The latest generation of cellular wireless network, 5G, will likely be accessible on the UW campus early this year.
This technology promises to bring faster speeds owing to the shift toward the new Radio Access Network (RAN) system, which will have significantly higher bandwidth at the expense of much more limited range.
Sanjeev Gill, UW’s associate vice-president of innovation, said discussions are ongoing with Rogers Communications to determine where small cell stations will be set up for the transmission of 5G signal on campus.
This is in contrast with the larger, more powerful cell stations used for 4G network.
With the small cell configuration for 5G, users will experience a significant improvement in performance but only within close proximity.
Rogers and UW agreed to form a partnership to implement the 5G and subsequently carry out advanced research in engineering, medical imaging, and artificial intelligence.
In addition to the partnership with the university, Rogers is the first wireless provider to work with Evolution of Networked Services through a Corridor in Québec and Ontario for Research and Innovation (ENCQOR), a $400 million partnership led by the governments of Canada, Ontario, and Quebec. ENCQOR has established the first pre-commercial 5G telecommunications corridor in Canada.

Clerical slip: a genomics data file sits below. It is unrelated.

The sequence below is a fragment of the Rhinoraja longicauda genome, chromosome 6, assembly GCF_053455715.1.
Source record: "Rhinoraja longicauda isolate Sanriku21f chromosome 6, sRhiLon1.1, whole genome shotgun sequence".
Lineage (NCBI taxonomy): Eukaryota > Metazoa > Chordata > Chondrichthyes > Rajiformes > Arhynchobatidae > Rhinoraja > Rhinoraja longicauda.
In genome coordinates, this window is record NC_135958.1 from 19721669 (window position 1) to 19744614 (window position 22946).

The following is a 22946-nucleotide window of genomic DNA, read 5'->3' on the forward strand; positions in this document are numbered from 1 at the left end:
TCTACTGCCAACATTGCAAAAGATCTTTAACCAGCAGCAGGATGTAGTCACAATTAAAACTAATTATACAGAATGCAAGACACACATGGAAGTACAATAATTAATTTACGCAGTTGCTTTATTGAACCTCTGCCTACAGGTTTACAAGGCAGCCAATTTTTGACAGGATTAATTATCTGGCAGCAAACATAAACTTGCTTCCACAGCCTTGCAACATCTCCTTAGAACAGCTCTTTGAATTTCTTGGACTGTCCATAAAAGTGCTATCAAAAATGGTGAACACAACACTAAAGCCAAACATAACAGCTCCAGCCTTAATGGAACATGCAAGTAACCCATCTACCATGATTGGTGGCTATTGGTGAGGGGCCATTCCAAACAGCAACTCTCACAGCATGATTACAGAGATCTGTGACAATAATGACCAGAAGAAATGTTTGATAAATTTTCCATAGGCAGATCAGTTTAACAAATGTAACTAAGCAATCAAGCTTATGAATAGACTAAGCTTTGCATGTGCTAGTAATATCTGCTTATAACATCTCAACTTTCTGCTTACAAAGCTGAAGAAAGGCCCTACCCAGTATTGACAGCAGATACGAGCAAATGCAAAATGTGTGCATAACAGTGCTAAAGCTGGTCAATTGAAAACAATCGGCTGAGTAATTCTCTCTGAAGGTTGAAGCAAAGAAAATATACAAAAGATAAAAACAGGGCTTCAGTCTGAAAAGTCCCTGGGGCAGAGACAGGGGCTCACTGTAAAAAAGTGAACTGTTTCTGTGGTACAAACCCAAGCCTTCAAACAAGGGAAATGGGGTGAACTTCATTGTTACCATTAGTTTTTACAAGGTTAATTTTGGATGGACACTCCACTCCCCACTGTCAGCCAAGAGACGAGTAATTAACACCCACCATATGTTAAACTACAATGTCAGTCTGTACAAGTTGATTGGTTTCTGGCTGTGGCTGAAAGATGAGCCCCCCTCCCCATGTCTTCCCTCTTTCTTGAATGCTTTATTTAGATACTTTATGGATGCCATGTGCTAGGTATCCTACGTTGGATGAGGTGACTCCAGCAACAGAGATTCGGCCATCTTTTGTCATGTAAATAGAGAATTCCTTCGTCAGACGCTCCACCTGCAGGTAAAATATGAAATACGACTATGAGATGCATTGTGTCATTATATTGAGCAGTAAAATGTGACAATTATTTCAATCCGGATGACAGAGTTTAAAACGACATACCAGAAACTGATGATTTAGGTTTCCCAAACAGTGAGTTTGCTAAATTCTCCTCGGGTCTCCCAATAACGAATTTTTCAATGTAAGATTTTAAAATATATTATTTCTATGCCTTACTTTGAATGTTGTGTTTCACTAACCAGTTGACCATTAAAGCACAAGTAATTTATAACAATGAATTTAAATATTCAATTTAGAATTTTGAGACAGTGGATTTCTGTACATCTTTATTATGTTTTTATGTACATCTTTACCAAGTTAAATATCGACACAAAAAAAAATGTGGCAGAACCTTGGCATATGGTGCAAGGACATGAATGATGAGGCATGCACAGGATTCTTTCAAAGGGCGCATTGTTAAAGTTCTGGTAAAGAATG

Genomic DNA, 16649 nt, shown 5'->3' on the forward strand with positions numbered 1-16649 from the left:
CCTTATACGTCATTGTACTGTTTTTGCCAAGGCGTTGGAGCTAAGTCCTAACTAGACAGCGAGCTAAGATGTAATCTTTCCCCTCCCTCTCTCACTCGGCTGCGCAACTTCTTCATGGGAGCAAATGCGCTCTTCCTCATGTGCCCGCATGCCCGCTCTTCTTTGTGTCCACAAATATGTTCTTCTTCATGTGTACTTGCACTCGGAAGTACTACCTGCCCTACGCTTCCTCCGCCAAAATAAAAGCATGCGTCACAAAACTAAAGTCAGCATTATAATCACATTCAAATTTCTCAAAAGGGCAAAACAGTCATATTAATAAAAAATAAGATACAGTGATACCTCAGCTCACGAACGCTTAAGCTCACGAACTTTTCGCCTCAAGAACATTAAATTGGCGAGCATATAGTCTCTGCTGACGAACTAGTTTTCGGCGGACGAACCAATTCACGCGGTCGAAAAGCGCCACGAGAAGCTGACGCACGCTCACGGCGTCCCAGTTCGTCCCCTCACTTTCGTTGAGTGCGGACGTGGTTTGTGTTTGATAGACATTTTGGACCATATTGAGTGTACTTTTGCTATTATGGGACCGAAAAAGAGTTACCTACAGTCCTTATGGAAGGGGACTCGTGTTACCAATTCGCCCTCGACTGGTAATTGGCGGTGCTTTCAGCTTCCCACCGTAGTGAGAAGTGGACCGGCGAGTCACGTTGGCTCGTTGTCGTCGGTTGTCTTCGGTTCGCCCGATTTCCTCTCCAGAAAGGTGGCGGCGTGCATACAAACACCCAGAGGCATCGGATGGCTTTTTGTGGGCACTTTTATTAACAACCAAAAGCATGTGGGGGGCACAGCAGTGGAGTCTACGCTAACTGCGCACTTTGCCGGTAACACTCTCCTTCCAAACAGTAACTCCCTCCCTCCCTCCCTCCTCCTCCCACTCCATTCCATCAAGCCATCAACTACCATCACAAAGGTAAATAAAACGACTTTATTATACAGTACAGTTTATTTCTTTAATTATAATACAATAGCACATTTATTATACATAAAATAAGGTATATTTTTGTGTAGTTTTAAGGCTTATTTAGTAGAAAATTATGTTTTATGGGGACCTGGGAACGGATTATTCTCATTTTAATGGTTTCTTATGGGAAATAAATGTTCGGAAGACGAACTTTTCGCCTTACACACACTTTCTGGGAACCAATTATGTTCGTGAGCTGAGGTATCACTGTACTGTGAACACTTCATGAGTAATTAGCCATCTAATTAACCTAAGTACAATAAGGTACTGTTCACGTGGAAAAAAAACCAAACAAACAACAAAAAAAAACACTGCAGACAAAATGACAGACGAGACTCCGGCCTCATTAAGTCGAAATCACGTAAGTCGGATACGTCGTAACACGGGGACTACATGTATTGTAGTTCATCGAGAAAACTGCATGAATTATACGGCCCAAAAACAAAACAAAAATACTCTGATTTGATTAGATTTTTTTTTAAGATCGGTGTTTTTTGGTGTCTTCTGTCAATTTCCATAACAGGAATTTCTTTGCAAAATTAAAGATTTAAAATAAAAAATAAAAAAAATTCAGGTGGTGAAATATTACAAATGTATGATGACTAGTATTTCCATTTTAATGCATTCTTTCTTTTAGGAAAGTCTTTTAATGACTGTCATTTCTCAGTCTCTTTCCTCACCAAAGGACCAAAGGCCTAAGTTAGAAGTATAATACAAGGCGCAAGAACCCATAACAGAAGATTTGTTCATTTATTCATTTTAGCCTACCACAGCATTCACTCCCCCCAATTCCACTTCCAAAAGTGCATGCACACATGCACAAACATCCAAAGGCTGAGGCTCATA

This research initiative focuses on bringing a multitude of companies together to leverage the full potential of 5G.
“Initially, the availability of 5G will be confined to research and innovation hub in campus where the technology will be deployed and tested intensively before making it available for a wider audience across the campus in the second half of the year.
This strategy will help Rogers [better] understand the logistics and challenges associated with the 5G and come up with best practices and methodologies for future deployment all over Canada,” Gill said.
“To address health risks with 5G, the technology will be deployed in pilot phase in compliance with the health and safety regulatory policies and assess the radiation levels emanating from the 5G network,’’ Gill said.
Interestingly, Rogers is the first telecommunication carrier in Canada that is actively involved in research in the transformational technology with a Canadian university without any reliance on external vendors for the underlying software and hardware support.
Gill believes that in order to ensure that students and faculty members get the maximum out of 5G, it is imperative that Rogers and the UW research team define use-cases, which outlines the ways in which 5G will benefit the targeted group.
For instance, students working on data intensive projects which involve highly sophisticated computations are more likely to benefit from the new cutting-edge technology.
Experts predict that 5G is going to play a pivotal role in shaping the daily tasks of a vast number of industries and consumers.
Furthermore, the maiden collaboration between Rogers and UW will result in made-in-Canada innovations which could propel Canada’s digital economy forward in the near future.